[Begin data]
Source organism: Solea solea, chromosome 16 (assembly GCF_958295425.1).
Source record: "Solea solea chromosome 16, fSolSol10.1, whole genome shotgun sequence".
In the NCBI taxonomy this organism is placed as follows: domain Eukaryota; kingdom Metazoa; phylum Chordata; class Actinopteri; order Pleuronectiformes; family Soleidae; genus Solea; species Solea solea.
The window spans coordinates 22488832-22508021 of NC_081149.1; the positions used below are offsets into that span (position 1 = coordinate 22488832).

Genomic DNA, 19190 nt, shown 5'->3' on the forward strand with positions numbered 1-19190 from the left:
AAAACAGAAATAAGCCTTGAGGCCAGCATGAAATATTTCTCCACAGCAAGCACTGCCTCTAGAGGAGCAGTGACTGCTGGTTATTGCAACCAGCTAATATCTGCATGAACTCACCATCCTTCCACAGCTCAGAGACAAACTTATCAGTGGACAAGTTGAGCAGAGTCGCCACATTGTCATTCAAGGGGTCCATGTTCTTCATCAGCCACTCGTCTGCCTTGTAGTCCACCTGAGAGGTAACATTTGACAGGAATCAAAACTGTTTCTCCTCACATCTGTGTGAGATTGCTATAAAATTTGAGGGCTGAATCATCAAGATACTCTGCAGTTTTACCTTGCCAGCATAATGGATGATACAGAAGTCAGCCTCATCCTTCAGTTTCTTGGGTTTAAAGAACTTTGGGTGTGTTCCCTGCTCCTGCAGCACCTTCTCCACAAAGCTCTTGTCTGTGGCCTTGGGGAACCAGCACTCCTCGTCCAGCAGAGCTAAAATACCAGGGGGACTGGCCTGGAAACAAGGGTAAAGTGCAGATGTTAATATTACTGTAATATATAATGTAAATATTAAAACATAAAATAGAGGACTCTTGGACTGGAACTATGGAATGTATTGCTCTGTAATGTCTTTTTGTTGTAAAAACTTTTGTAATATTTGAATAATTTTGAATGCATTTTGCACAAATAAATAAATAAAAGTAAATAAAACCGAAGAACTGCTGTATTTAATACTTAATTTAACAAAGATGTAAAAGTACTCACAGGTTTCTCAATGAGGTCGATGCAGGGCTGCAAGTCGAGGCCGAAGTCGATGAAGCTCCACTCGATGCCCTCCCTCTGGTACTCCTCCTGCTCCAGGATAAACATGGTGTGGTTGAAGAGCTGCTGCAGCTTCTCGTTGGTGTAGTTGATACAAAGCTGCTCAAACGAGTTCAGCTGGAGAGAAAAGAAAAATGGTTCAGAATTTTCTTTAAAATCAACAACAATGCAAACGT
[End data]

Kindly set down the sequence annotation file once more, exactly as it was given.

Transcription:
Source organism: Solea solea, chromosome 16 (assembly GCF_958295425.1).
Source record: "Solea solea chromosome 16, fSolSol10.1, whole genome shotgun sequence".
In the NCBI taxonomy this organism is placed as follows: domain Eukaryota; kingdom Metazoa; phylum Chordata; class Actinopteri; order Pleuronectiformes; family Soleidae; genus Solea; species Solea solea.
The window spans coordinates 22488832-22508021 of NC_081149.1; the positions used below are offsets into that span (position 1 = coordinate 22488832).

Genomic DNA, 19190 nt, shown 5'->3' on the forward strand with positions numbered 1-19190 from the left:
AAAACAGAAATAAGCCTTGAGGCCAGCATGAAATATTTCTCCACAGCAAGCACTGCCTCTAGAGGAGCAGTGACTGCTGGTTATTGCAACCAGCTAATATCTGCATGAACTCACCATCCTTCCACAGCTCAGAGACAAACTTATCAGTGGACAAGTTGAGCAGAGTCGCCACATTGTCATTCAAGGGGTCCATGTTCTTCATCAGCCACTCGTCTGCCTTGTAGTCCACCTGAGAGGTAACATTTGACAGGAATCAAAACTGTTTCTCCTCACATCTGTGTGAGATTGCTATAAAATTTGAGGGCTGAATCATCAAGATACTCTGCAGTTTTACCTTGCCAGCATAATGGATGATACAGAAGTCAGCCTCATCCTTCAGTTTCTTGGGTTTAAAGAACTTTGGGTGTGTTCCCTGCTCCTGCAGCACCTTCTCCACAAAGCTCTTGTCTGTGGCCTTGGGGAACCAGCACTCCTCGTCCAGCAGAGCTAAAATACCAGGGGGACTGGCCTGGAAACAAGGGTAAAGTGCAGATGTTAATATTACTGTAATATATAATGTAAATATTAAAACATAAAATAGAGGACTCTTGGACTGGAACTATGGAATGTATTGCTCTGTAATGTCTTTTTGTTGTAAAAACTTTTGTAATATTTGAATAATTTTGAATGCATTTTGCACAAATAAATAAATAAAAGTAAATAAAACCGAAGAACTGCTGTATTTAATACTTAATTTAACAAAGATGTAAAAGTACTCACAGGTTTCTCAATGAGGTCGATGCAGGGCTGCAAGTCGAGGCCGAAGTCGATGAAGCTCCACTCGATGCCCTCCCTCTGGTACTCCTCCTGCTCCAGGATAAACATGGTGTGGTTGAAGAGCTGCTGCAGCTTCTCGTTGGTGTAGTTGATACAAAGCTGCTCAAACGAGTTCAGCTGGAGAGAAAAGAAAAATGGTTCAGAATTTTCTTTAAAATCAACAACAATGCAAACGT